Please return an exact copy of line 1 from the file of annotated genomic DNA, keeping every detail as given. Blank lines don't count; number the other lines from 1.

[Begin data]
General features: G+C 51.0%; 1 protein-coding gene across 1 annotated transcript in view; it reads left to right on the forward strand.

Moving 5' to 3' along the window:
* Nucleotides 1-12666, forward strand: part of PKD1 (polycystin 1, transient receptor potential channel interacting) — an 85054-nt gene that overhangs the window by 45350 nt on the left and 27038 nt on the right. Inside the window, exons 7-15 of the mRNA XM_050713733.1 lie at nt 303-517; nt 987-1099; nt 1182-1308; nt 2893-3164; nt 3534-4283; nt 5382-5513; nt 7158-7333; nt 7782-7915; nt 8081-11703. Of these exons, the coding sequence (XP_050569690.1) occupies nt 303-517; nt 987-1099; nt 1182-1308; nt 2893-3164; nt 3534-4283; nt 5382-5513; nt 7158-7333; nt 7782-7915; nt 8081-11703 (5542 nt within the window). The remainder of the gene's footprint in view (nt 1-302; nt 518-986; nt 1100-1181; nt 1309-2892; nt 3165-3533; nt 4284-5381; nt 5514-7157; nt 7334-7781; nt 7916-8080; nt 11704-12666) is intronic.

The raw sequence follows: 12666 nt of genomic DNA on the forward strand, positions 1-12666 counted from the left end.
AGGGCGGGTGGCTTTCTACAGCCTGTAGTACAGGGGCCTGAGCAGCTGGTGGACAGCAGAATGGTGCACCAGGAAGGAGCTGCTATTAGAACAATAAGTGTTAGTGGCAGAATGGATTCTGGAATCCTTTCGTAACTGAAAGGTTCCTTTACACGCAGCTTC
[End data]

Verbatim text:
General features: G+C 51.0%; 1 protein-coding gene across 1 annotated transcript in view; it reads left to right on the forward strand.